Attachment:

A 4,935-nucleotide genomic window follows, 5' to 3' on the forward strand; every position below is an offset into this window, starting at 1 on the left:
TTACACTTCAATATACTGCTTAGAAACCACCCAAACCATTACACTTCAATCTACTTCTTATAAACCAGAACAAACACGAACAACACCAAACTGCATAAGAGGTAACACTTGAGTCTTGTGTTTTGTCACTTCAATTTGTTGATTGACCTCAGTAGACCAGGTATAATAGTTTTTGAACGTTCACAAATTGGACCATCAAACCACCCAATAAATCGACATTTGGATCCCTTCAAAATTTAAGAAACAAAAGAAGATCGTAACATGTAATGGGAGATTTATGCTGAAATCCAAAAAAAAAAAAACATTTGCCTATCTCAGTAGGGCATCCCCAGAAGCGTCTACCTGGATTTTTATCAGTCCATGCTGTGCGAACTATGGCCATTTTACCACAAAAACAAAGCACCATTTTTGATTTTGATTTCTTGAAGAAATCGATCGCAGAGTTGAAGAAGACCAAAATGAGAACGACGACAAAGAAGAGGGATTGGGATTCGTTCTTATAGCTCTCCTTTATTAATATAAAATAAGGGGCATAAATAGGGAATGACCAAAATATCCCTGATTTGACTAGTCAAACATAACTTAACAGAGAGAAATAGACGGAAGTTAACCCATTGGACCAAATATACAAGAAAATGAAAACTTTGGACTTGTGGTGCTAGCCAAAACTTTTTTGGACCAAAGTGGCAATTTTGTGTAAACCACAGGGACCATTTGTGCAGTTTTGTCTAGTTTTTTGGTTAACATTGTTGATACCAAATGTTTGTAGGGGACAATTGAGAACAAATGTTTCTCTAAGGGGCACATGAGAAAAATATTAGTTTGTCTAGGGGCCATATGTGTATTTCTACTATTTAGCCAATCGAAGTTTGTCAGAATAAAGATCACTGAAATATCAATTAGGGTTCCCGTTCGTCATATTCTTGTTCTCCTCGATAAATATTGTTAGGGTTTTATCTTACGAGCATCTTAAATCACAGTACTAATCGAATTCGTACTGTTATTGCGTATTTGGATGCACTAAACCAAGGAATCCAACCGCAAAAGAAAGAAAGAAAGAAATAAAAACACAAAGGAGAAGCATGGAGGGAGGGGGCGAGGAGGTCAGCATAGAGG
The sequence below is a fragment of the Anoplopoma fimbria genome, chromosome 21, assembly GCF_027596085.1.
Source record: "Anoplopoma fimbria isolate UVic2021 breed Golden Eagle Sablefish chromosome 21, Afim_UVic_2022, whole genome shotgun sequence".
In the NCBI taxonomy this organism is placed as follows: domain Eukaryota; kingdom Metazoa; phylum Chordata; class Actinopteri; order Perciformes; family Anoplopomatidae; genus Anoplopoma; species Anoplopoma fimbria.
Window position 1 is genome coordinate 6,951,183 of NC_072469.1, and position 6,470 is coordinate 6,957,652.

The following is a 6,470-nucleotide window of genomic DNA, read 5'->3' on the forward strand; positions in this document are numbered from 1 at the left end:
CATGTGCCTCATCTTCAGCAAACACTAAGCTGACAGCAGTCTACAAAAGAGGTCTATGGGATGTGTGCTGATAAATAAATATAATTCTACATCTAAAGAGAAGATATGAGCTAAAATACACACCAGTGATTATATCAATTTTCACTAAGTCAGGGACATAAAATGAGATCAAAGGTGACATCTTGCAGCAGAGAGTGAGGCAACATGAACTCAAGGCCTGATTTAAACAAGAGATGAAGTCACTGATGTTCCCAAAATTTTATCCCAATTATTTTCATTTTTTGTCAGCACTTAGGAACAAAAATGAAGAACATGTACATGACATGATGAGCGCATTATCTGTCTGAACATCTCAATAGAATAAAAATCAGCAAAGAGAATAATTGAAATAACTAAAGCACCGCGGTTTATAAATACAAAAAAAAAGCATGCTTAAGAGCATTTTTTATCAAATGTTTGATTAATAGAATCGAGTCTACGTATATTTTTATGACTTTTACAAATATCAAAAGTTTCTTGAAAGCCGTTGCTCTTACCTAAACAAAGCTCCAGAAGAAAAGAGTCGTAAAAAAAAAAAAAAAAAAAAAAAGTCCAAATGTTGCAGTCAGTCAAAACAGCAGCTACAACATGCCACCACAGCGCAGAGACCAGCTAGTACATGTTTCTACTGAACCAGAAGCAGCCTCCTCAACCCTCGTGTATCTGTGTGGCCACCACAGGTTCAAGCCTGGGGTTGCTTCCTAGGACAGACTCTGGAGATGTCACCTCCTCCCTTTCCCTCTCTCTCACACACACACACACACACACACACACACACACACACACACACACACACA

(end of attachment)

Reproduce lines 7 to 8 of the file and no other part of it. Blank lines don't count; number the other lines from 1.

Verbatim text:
The following is a 6,470-nucleotide window of genomic DNA, read 5'->3' on the forward strand; positions in this document are numbered from 1 at the left end:
CATGTGCCTCATCTTCAGCAAACACTAAGCTGACAGCAGTCTACAAAAGAGGTCTATGGGATGTGTGCTGATAAATAAATATAATTCTACATCTAAAGAGAAGATATGAGCTAAAATACACACCAGTGATTATATCAATTTTCACTAAGTCAGGGACATAAAATGAGATCAAAGGTGACATCTTGCAGCAGAGAGTGAGGCAACATGAACTCAAGGCCTGATTTAAACAAGAGATGAAGTCACTGATGTTCCCAAAATTTTATCCCAATTATTTTCATTTTTTGTCAGCACTTAGGAACAAAAATGAAGAACATGTACATGACATGATGAGCGCATTATCTGTCTGAACATCTCAATAGAATAAAAATCAGCAAAGAGAATAATTGAAATAACTAAAGCACCGCGGTTTATAAATACAAAAAAAAAGCATGCTTAAGAGCATTTTTTATCAAATGTTTGATTAATAGAATCGAGTCTACGTATATTTTTATGACTTTTACAAATATCAAAAGTTTCTTGAAAGCCGTTGCTCTTACCTAAACAAAGCTCCAGAAGAAAAGAGTCGTAAAAAAAAAAAAAAAAAAAAAAAGTCCAAATGTTGCAGTCAGTCAAAACAGCAGCTACAACATGCCACCACAGCGCAGAGACCAGCTAGTACATGTTTCTACTGAACCAGAAGCAGCCTCCTCAACCCTCGTGTATCTGTGTGGCCACCACAGGTTCAAGCCTGGGGTTGCTTCCTAGGACAGACTCTGGAGATGTCACCTCCTCCCTTTCCCTCTCTCTCACACACACACACACACACACACACACACACACACACACACACACACACA